Safe and Sound

Hartsburg State Bank

Hartsburg, IL
5
Star Rating
Hartsburg State Bank is an FDIC-insured bank founded in 1901 and currently headquartered in Hartsburg, IL. Regulatory filings show the bank having equity of $1.8 million on assets of $16.5 million, as of December 31, 2017.

With 3 full-time employees, the bank has amassed loans and leases worth $8.8 million, including real estate loans of $2.8 million. U.S. bank customers currently have $14.7 million in deposits with the bank.

Overall, Bankrate believes that, as of December 31, 2017, Hartsburg State Bank exhibited a superior condition, earning a full 5 stars for safety and soundness. Keep reading for a breakdown of how the bank did on the three important criteria Bankrate used to grade American banks on safety and soundness.

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THE INSTITUTION'S SCORE

Capital Score

Capital is an important measurement of an institution's financial fortitude. It works as a buffer against losses and provides protection for accountholders when a bank is struggling financially. From a safety and soundness perspective, more capital is preferred.

Hartsburg State Bank came in below the national average of 13.13 on our test to measure capital adequacy, racking up 12 out of a possible 30 points.

A bank's Tier 1 capital ratio is a commonly used measure of this buffer. Hartsburg State Bank's Tier 1 capital ratio was 18.47 percent, higher than the 6 percent level regulators consider adequate, but less than the national average of 25.65 percent. A higher capital ratio means the bank will be better able to weather financial challenges.

Overall, Hartsburg State Bank held equity amounting to 10.79 percent of its assets, which was lower than the national average of 12.03 percent.

Asset Quality Score

Bankrate uses this test to determine the impact of problem assets, such as unpaid mortgages, on the bank's reserves set aside to cover loan losses, as well as overall capitalization.

A bank with a large number of these types of assets may eventually be forced to use capital to cover losses, shrinking its equity cushion. Many of those assets are also likely to be in non-accrual status and no longer earning interest for the bank, resulting in diminished earnings and potentially more risk of a failure in the future.

On Bankrate's test of asset quality, Hartsburg State Bank scored 40 out of a possible 40 points, better than the national average of 37.49 points.

A handy indicator of asset quality is the percentage of problem assets a bank holds compared to its total assets. As of December 31, 2017, none of Hartsburg State Bank's loans were noncurrent -- in other words, they were more than 90 days past due or were in non-accrual status. That's below the national average of 1.01 percent.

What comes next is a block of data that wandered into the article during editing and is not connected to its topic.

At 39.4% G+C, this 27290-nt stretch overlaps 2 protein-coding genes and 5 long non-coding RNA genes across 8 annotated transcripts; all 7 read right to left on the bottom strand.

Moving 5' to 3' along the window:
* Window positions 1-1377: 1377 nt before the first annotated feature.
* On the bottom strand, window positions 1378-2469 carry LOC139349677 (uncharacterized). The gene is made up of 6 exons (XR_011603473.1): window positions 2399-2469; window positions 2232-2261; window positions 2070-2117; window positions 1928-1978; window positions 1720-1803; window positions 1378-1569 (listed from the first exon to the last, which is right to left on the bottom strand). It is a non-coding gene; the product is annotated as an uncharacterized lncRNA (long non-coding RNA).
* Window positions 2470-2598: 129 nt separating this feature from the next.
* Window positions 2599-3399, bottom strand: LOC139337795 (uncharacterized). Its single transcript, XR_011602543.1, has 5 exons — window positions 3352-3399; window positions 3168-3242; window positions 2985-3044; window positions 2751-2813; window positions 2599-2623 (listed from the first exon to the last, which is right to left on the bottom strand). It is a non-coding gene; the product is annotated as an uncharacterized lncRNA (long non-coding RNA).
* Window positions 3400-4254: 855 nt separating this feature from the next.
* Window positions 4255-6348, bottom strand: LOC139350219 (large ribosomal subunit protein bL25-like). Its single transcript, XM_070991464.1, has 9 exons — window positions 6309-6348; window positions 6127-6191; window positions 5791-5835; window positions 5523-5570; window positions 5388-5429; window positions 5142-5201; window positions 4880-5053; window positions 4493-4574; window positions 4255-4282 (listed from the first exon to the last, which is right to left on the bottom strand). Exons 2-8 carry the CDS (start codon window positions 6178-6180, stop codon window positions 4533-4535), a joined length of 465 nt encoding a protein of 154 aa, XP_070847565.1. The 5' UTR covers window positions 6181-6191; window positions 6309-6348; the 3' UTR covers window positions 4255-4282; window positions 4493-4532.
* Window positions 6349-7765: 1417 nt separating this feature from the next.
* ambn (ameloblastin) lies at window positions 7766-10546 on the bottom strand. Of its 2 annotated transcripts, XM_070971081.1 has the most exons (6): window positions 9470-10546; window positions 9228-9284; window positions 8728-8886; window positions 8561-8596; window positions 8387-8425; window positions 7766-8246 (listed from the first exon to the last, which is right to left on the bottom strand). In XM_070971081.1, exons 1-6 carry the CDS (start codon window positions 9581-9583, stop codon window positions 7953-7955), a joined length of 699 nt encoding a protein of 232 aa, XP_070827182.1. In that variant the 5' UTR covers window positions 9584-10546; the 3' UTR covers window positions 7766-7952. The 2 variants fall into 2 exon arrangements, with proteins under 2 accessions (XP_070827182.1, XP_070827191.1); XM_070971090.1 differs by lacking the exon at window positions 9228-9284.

Banks keep a reserve to deal with troubled assets known as an "allowance for loan and lease losses." Comparing how large that reserve is to the total amount of at-risk loans can be a handy indicator when evaluating a bank's ability to manage problem assets. Unfortunately, the FDIC did not provide information on Hartsburg State Bank's loan loss allowance in its most recent filings.

Earnings score

A bank's profitability affects its long-term survivability. A bank can retain its earnings, expanding its capital cushion, or put them to work addressing problematic loans, likely making the bank better able to withstand financial trouble. Obviously, banks that are losing money are less able to do those things.

Hartsburg State Bank scored 18 out of a possible 30 on Bankrate's earnings test, above the national average of 15.12.

One widely used measure of a bank's earnings is return on equity, calculated by dividing net income (profit, essentially) by the total amount of equity. Hartsburg State Bank's most recent annualized quarterly return on equity was 8.85 percent, above the national average of 8.10 percent.

The bank reported net income of $155,000 on total equity of $1.8 million for the twelve months ended December 31, 2017. The bank had an annualized return on average assets, or ROA, of 0.94 percent, below the 1 percent deemed satisfactory in accordance with industry standards and below the average for U.S. banks of 1.00 percent.

WHAT IS SAFE & SOUND?

Bankrate.com's Safe & Sound Ratings provide a star rating system to evaluate the current financial status of financial institutions. The information gathered about banks, credit unions and thrifts is updated as set forth in the Terms of Use of Safe & Sound Ratings and Reports. The Safe & Sound Ratings information is grouped by categories of banks, thrifts and credit unions.

Scoring methodology

Bankrate.com evaluates the financial condition of institutions and assigns a one- to five-star rating for each with five stars representing the highest rating. Institutions with satisfactory performance will generally receive a rating of three or more stars. The majority of institutions fall into the three- to four-star range. An institution with an "NR" rating may be too new to rate or may have limited the publicly available information in their regulatory filings. The "NR" is not an indication of financial strength or weakness. The Safe & Sound rating is believed to be reliable, but the information is not guaranteed. In addition, events since the information was collected may have altered the institution's financial condition.